It’s Just a Trick of the Light: Mark Burgess of The Chameleons on Literature and Music


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How does music express themes of loss, love, and mortality? How do musical instruments articulate their own poetry? Curtis Runstedler has a conversation with Mark Burgess, the vocalist of the cult classic post-punk band The Chameleons, on the literary aspects of post-punk music. Mark discusses his literary interests and his insights on performance, reality, memories, and dreams. He further considers the evolution of his music and explains the intentions behind the recurring rhetorical questions in both lyric and song. 

Thinking about the relationship between post-punk music and literature, are there any particular novels or short stories that influenced the music of The Chameleons?

No, not really. I mean, I always was an avid reader and sometimes I would slip things in when ad-libbing at shows, but with regards to the actual writing of the songs, they reflect a view of a very real, surrounding reality, or at least perspectives on reality. There was one obvious literary theme that I used and it was in one of the very first songs we ever wrote, which was called ‘The Fan And The Bellows’ (the title itself comes from the line in William Shakespeare’s Antony and Cleopatra: ‘He has become the bellows and the fan to cool a gypsy’s lust’). The song runs with that theme.

Mark E. Smith of The Fall has stated that his literary influences include H.P. Lovecraft and Thomas Hardy, while other post-punk musicians such as Nick Cave draw heavily upon Scriptural sources for their music. As a fellow post-punk musician, do you share their thematic ideas and literary references? Or is each band different?

I think each writer is unique in the way that influences are filtered and utilised and quite often influences can creep in and you just don’t realise it until someone else points it out. Sometimes it can be coincidence if you believe in it, and other times they just see things there that you didn’t intend.

No, I don’t share them, really. I really like the stories of H.P. Lovecraft, but as far as I’m aware, they’ve never influenced me at all. I think each writer is unique in the way that influences are filtered and utilised and quite often influences can creep in and you just don’t realise it until someone else points it out. Sometimes it can be coincidence if you believe in it, and other times they just see things there that you didn’t intend – that’s not to say it ’s wrong or anything, they spotted it and you didn’t. Lyrics especially can say different things to different people, and I for one hate fucking with that to be honest. I think that’s a good thing.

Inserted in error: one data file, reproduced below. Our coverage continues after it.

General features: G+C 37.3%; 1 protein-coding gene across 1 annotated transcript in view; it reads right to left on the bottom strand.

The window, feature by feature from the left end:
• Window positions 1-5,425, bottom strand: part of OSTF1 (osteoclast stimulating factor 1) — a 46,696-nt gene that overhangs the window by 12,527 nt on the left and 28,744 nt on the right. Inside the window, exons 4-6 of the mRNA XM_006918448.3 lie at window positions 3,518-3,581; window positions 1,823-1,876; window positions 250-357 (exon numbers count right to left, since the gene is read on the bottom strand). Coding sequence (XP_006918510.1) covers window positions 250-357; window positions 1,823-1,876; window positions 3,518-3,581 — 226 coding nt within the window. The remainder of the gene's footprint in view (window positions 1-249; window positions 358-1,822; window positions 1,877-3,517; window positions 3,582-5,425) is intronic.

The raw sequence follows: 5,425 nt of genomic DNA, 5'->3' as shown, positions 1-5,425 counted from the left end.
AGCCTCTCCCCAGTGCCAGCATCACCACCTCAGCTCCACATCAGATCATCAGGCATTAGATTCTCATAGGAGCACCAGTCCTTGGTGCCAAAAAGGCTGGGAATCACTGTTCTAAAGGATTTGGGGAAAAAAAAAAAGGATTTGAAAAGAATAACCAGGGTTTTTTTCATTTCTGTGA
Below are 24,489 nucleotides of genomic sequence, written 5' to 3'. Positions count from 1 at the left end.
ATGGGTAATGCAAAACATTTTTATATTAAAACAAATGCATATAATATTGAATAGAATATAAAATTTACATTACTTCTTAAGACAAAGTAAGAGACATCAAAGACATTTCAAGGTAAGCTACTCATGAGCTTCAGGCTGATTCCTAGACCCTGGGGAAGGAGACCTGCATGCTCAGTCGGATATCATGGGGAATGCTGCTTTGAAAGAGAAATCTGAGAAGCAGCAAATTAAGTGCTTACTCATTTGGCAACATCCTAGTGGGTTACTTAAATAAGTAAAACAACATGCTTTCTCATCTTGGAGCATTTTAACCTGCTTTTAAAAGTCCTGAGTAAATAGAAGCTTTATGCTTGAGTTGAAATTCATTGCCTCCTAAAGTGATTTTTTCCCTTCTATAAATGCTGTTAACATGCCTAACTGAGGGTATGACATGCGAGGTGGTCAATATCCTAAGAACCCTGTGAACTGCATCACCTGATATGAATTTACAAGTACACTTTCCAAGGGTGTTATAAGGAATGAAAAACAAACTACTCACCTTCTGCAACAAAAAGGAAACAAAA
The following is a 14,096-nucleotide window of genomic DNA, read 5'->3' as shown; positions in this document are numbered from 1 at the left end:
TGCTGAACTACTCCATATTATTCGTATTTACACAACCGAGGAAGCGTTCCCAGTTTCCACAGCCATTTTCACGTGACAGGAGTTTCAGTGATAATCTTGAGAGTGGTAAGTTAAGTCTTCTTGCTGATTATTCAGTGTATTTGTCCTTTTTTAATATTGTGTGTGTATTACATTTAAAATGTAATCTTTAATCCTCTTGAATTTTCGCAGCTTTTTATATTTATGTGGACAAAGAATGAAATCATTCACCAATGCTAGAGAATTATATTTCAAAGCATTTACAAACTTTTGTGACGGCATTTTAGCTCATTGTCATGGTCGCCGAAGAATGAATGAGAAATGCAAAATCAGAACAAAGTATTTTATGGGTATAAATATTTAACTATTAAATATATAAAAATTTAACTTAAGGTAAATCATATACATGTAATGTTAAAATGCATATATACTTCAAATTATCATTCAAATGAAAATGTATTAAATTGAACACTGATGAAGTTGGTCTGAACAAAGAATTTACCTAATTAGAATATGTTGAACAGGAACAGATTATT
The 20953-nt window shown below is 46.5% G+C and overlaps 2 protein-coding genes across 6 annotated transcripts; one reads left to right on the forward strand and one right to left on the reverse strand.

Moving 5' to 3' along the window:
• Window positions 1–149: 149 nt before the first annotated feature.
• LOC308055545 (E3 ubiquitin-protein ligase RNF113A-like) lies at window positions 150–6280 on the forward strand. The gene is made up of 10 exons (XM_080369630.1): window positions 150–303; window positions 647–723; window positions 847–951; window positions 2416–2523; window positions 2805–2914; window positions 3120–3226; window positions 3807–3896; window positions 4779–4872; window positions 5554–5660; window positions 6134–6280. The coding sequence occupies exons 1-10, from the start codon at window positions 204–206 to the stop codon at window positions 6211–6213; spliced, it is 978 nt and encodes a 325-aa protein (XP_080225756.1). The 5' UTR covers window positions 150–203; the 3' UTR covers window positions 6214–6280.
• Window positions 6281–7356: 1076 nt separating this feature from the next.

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The Chameleons’ debut album Script of the Bridge (1983) seems to form a narrative of emotions, with the poetic lyrics reflecting universal themes of loss, love, dreams, and more. How does music help to express these themes?

Well, we’d be jamming music together and stumble upon something, and then I would create a song, an arrangement around it. Whatever we were playing in terms of atmosphere of ‘feel’ would help determine the theme along with whatever happened to be bounding around my head at the time.

The theme of memory really plays into your music and writing (I was thinking of ‘Childhood’ from the Chameleons’ classic third album Strange Times, which was released in 1986, as well as your incredible remembrance of the past in your autobiography View from a Hill). What are your thoughts on this?

It’s impressions that have more bearing for me, that is born of experiences, rather that actual memory.

Yes, as subjective as memory is it’s important, especially when important things are eroding, like diversity, freedom, and individuality. I grew up in the ’60s and by the time we got to the ’80s, it may as well have been a different planet. To be honest, though, it’s impressions that have more bearing for me, that is born of experiences, rather that actual memory. The book was a different thing, memory and diaries helped there.

The Chameleons is particularly distinctive for its the interplay between the poetic lyrics and the guitars (like on ‘View from a Hill’ for example). Would you agree?

I totally agree, but that was how the music was created. Quite often, I wouldn’t physically write anything, I’d play off the music we were playing and whatever themes were in my head and jam out the whole song, which would evolve all the way to the studio or radio session or whatever. By the time we actually recorded it most of the song’s lyrics were there, they just needed tweaking. I’d do that both in rehearsals and at live shows. In between I’d go over them in my head until they feel ‘right’ then deem it finished, although they never are, the lyrics are still evolving even today.

Listening to your ’80s records and then listening to the more recent Why Call it Anything? (2001), how have your lyrics, sound and themes evolved over time?

I think they became a lot more personal to me, that album particularly was a lot more personal, the themes were less universal.

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Rhetorical questions consistently emerge from your music, from the album names (What Does Anything Mean? Basically and Why Call it Anything?) to many of the lyrics (such as ‘Tears’). What role do rhetorical questions have for you lyrically and philosophically?

Oh, they’re rampant. What kind of times are these? Is it any wonder?  Is this all that you are? That’s part of our job, to pose those kinds of rhetorical questions, questions that we should be asking ourselves.

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